Mumbai, Jan 21: Raima Sen, who is confused about her feelings of grief and guilt after the death her grandmother and legendary actress Suchitra Sen, says that her granny wanted her to get married and she will fulfil her last wish.
This is the first time Raima has lost someone so close to her.
"I am stricken with guilt and regret. It's going to take a long to heal. Should I have spent more time with my grandmother? I guess the time you get with those you love is never enough. Thank god I wasn't somewhere else when she went," said Raima, daughter of Moon Moon Sen.
"Her last wish was to see me get married. I want her wish for me to come true," she added.
Sen, the reclusive Bengali screen goddess, died Jan 17. She was 82 years old.
"Why am I feeling so empty and guilty? I think I should've spent more time with my grandmom. My mother, my sister (Riya) and I are the only family she had, the only people she wanted to connect with. We felt responsible towards her. It's a terrible loss," said the actress of films like "Chokher Bali" and "Anuranan".
Recalling Sen's last days, Raima said: "She was conscious of her condition in hospital. But none of us thought she would go away. Her health didn't seem so bad..She was chatting asking about how her home was doing in her absence...We would bring her 'ghar ka khana' in the hospital. She would eat it cautiously. She also ate the hospital food."
Moon Moon is shattered.
"I really don't know what my mother will do without my grandmother now. They were one another's universe. To my mother, her mother mattered the most. My mom's bonding with my grandmother can't be compared with what my sister and I shared with our grandmother. Riya and I have our lives. But for our mom, her mother was her universe," said Raima.
"My grandmother and mother were best friends. It's surprising how different they were and yet they understood one another completely. It was a very difficult situation for my grandmother when my mother got married, moved out of her home and had her own family."
Raima, who has been in Kolkata for more than a month, says right now there is an incessant flow of guests in the house.
"It's only that I realise what my grandmother meant for the people of (West) Bengal. Instead of dealing with grief, we are coping with the flow of visitors. The enormity of the loss hasn't really begun to sink in. It will happen when we are alone."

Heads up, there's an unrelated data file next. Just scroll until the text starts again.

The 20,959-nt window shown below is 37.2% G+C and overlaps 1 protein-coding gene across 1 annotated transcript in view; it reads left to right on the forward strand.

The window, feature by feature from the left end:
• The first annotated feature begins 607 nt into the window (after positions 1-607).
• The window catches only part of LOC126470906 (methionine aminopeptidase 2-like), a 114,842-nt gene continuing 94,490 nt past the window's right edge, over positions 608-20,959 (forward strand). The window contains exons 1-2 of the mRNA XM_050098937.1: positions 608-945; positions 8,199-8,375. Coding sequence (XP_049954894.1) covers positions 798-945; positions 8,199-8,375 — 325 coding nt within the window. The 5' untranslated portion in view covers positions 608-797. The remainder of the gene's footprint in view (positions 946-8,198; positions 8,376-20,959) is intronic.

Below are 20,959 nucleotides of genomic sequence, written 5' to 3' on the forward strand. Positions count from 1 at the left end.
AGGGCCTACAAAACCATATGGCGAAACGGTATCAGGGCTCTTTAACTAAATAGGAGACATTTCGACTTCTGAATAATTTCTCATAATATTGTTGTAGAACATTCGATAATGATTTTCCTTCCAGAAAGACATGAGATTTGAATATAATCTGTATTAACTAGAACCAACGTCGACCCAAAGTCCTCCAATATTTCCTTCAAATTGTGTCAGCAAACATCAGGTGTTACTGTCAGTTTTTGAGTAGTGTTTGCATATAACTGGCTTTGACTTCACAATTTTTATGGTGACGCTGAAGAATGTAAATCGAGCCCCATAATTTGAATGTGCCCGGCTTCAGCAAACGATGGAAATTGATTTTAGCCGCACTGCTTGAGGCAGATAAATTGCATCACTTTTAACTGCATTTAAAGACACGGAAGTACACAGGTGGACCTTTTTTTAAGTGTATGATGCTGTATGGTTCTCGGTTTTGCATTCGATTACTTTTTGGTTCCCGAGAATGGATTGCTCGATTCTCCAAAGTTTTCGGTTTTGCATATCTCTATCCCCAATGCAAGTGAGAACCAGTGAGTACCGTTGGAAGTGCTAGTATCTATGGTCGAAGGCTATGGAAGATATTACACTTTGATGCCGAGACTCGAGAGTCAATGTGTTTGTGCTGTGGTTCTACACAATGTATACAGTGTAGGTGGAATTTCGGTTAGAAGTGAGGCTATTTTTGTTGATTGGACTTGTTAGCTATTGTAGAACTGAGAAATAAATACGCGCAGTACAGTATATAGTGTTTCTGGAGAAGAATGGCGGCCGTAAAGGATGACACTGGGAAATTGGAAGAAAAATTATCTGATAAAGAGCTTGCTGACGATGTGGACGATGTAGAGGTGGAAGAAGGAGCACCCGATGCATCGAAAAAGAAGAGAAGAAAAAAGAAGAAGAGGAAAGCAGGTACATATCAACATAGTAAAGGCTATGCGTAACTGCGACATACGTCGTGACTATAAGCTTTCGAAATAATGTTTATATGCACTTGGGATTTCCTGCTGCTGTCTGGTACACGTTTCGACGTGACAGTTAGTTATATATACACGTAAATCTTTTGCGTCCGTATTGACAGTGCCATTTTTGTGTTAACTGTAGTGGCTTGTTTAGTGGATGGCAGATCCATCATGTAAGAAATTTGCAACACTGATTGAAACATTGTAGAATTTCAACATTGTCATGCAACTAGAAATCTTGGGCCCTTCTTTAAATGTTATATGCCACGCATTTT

However, as a child Raima knew nothing about the legendary aura surrounding her grandmother.
"When my sister Riya and I were kids, grandma had already given up films and public life. So, we only knew her as our grandmother and not as this iconic star until the time we became actresses ourselves. It was only then that we realised what a huge reputation our grandmother had."
Raima is all praise for her grandmother's determination.
"She took a decision to stay out of public view and she stuck to it. It's easy to withdraw from the limelight, but difficult to resist coming back to it. Once she made up her mind, she stayed away. She left everything and everyone behind. My mom, sister and I were all she had."
About Sen's mythic seclusion Raima reminisces, "When Riya and I were kids she took us shopping and boating. She would come home as we would go to hers. But no, she never cooked for me. Neither does my mother. But we'd have lunch together. I'd miss my lunches with my grandmother."
Raima was amazed by the turnout at Sen's cremation.
"Not even the biggest stars would get the kind of send-off that my grandmom got from her fans. And this, mind you, in spite of the fact that she hadn't been seen on screen for 40 years.
"When she was being taken I could see people coming out on the road with their hands folded saying goodbye to someone they will never stop loving. They threw wreaths and said prayers for her. This was not a normal farewell. The fans are fanatical about her. They loved her madly even when they hadn't seen her for decades. Apart from her immediate family the only ones who saw her were the doctors and the nurses who attended to her in her last days. "
Sen remained private even in death.
Said Raima, "The family made sure she remained undisclosed to public view even after her death. We had to respect her privacy."
"I am looking at her black-and-white pictures. That young beautiful woman resembles my grandmother. But I can't connect that lovely star with my lovely grandmother. Those eyes and the smile remained the same till the end."